Friday, December 30, 2011

Intertwining of vision and movement

Bodily movement plays the crucial role in our visual perception, as is shown in the Held and Hein's experiment. If there is no movement, there might be just a 'blur', a chaotic mixture of visual sensations.

Related to this point, I'd like to quote Merleau-Ponty's text.

Everything I see is in principle within my reach, at least within reach of my sight, and is marked upon the map of the "I can". Each of the two maps is complete. The visible world and the world of my motor projects are each total parts of the same Being.
[Merleau-Ponty, M. (1964). The Primacy of Perception. Northwestern Univ. Press. p.162]

It is by lending his body to the world that the artist changes the world into paintings. To understand these transubstantiations we must go back to the working, actual body--not the body as a chunk of space or a bundle of functions but that body which is an intertwining of vision and movement.

There is not a perception followed by a movement, for both form a system which varies as a whole.
[Merleau-Ponty, M. (1962). Phenomenology of Perception. Routledge. p.111]

The vision and the movement are deeply intertwined. As the self-actuated movement of the kitten developed the depth in vision, our movements of the eyes, the head, or the whole body transform the chaos of visual sensations into the adjusted visual perception with depth, forms, colors, and movements. It is not the mind's interpretation but bodily skills that give rise to changes in stimulation.

Vision is a kind of embodied skill. Maybe the painters are those who consciously practice this skill.

Saturday, December 17, 2011

Classic experiment by Held and Hein

The well-known experiment on vision performed by Held and Hein: They harnessed a pair of kittens to a carousel (see the figure). One of the kittens was harnessed but stood on the ground and was able to rotate around by itself, while the other, being placed in the gondola, was only moved passively. As the one kitten walked, both moved in the circle.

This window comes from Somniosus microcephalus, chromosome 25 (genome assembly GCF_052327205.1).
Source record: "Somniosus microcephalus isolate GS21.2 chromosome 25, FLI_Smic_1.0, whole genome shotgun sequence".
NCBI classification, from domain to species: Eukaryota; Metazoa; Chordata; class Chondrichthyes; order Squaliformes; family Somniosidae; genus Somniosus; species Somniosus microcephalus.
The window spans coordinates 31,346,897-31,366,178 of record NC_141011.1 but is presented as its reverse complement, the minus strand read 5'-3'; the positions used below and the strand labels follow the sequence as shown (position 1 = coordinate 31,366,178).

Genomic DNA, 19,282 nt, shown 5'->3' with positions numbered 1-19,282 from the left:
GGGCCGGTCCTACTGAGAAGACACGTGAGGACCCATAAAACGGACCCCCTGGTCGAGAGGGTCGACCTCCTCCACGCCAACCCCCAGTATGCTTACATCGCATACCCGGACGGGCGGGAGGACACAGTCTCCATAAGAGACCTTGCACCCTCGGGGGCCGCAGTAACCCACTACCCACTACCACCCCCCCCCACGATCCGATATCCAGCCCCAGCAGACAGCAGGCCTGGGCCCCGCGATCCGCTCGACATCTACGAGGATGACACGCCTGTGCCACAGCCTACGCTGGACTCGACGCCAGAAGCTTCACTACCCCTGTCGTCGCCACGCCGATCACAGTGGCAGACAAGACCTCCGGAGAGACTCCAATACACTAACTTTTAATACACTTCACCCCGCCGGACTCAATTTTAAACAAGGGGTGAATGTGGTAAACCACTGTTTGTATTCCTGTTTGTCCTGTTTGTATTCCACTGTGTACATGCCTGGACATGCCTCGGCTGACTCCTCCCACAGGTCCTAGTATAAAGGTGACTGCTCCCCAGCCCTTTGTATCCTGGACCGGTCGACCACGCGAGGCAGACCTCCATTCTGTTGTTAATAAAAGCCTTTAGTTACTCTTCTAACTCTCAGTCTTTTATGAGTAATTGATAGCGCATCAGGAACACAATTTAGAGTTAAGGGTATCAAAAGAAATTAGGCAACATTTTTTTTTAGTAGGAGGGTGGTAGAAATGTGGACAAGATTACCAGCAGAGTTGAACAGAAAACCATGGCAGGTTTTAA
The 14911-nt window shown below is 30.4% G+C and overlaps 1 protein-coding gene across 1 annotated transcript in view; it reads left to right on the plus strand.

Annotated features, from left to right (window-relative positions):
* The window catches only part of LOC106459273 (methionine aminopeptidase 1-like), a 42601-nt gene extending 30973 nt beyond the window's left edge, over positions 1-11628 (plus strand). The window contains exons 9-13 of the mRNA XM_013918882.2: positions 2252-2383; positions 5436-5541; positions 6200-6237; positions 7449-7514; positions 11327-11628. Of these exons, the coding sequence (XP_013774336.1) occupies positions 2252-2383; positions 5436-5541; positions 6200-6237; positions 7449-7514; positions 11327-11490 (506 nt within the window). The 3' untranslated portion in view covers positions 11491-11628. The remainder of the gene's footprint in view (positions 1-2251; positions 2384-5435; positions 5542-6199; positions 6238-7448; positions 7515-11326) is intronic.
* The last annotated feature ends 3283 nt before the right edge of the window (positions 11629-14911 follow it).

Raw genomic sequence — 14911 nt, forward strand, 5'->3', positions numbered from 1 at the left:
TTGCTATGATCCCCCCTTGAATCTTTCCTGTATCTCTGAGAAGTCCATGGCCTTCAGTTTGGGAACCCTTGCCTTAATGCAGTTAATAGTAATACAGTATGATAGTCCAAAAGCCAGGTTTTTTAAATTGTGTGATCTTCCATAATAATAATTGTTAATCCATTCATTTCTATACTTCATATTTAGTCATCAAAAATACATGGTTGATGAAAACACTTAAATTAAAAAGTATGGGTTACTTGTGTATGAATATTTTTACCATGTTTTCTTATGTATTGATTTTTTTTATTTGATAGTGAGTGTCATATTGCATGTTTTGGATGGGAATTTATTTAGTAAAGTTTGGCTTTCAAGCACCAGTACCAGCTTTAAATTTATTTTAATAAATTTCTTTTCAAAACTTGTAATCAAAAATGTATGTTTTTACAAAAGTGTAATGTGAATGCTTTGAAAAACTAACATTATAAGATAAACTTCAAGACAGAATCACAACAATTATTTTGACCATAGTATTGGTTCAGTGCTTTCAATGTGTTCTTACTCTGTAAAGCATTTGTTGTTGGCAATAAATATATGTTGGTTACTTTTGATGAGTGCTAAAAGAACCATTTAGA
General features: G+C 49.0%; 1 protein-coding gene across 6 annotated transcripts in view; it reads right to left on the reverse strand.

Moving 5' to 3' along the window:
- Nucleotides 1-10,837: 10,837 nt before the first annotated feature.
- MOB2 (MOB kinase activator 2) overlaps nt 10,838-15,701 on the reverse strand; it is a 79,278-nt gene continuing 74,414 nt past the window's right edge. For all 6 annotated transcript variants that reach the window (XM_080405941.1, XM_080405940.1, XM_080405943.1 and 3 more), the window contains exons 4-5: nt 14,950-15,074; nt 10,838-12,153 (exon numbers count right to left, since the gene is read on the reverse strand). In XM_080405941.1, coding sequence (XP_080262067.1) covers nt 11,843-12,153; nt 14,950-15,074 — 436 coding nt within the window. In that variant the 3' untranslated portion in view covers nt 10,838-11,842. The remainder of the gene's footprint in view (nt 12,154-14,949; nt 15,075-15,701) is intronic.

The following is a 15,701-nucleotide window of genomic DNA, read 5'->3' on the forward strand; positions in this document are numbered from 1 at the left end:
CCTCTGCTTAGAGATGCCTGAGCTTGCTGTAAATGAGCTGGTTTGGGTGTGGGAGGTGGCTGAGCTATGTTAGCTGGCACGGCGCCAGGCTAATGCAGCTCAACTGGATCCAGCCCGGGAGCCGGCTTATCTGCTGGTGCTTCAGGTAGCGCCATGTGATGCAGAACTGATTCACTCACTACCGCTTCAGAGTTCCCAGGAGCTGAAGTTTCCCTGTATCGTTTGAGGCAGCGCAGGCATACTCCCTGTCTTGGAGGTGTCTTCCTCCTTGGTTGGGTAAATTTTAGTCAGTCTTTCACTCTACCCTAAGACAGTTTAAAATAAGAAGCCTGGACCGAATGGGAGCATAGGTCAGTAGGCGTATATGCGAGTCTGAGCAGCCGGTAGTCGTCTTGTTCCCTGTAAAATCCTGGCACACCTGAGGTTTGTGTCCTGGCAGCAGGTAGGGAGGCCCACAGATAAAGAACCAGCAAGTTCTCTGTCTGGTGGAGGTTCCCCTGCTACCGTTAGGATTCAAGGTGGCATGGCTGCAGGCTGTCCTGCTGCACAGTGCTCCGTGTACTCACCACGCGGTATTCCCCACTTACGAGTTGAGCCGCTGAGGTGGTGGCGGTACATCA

[Held, R. and Hein A. (1963). Movement-produced stimulation in the development of visually guided behavior. Jouranal of Comparative and Physiological Psychology
56(5): 872-876.]

None of them have received light before the experiment, as they both were reared in darkness from birth. The point of this experiment is that both kittens were made to learn to see the world, receiving the same visual stimulation. The difference was that the one could move actively, the other was moved passively.

According to Held and Hein, only the self-moving kitten developed the normal visual perception. The other one, which was deprived of self-actuated movement, could not develop the depth perception. For example, it doesn't blink to an approaching object. In its visual field, I think, something looks 'bigger' when approaching, but never looks 'nearer'. The change of patterns in the visual field does not have the spatial meaning for the kitten.

The self-actuated movement is necessary in order to develop the normal visual perception with depth. Our movement in the world, the movement from here to there or there to here, gives the dimension of depth to mere visual sensations. Movement is the key to understanding the vision.

Sunday, December 11, 2011

What is vision?

What is vision?

We tend to think, in general, that the vision (visual perception) is a passive process; visible light comes into our eyes and makes images on the retina. These are then transmitted via optic nerves and represented in the visual areas of the cerebral cortex. Once you open your eyes, a precise impression of the surrounding world is given to you. The visual system (eyes, optic nerves, visual areas) functions like a photograph or a mirror. It is believed to reflect the present world as it is.

But it does not seem the way things are. Oliver Sacks, a neurologist, describes the case of his patient Virgil, who restored the vision by surgery after 45 years of blindness:

Virgil told me later that in this first moment he had no idea what he was seeing. There was light, there was movement, there was color, all mixed up, all meaningless, a blur. Then out of the blur came a voice that said, "Well?" Then, and only then, he said, did he finally realize that this chaos of light and shadow was a face --- and , indeed, the face of his surgeon.
[Sacks, O. (1995). An Anthropologist on Mars. p.114]

There is no problem with patient's eyes, retina, or optical nerves. He is not blind anymore after the surgery, but his visual world is totally chaotic. To put it accurately, he is seeing but he is not able to get the meaning of what he sees. There is light, movement and colors but they are all mixed up as 'a blur'. He is receiving the visible light perfectly but his visual world is perfectly meaningless.

How should we think about this case?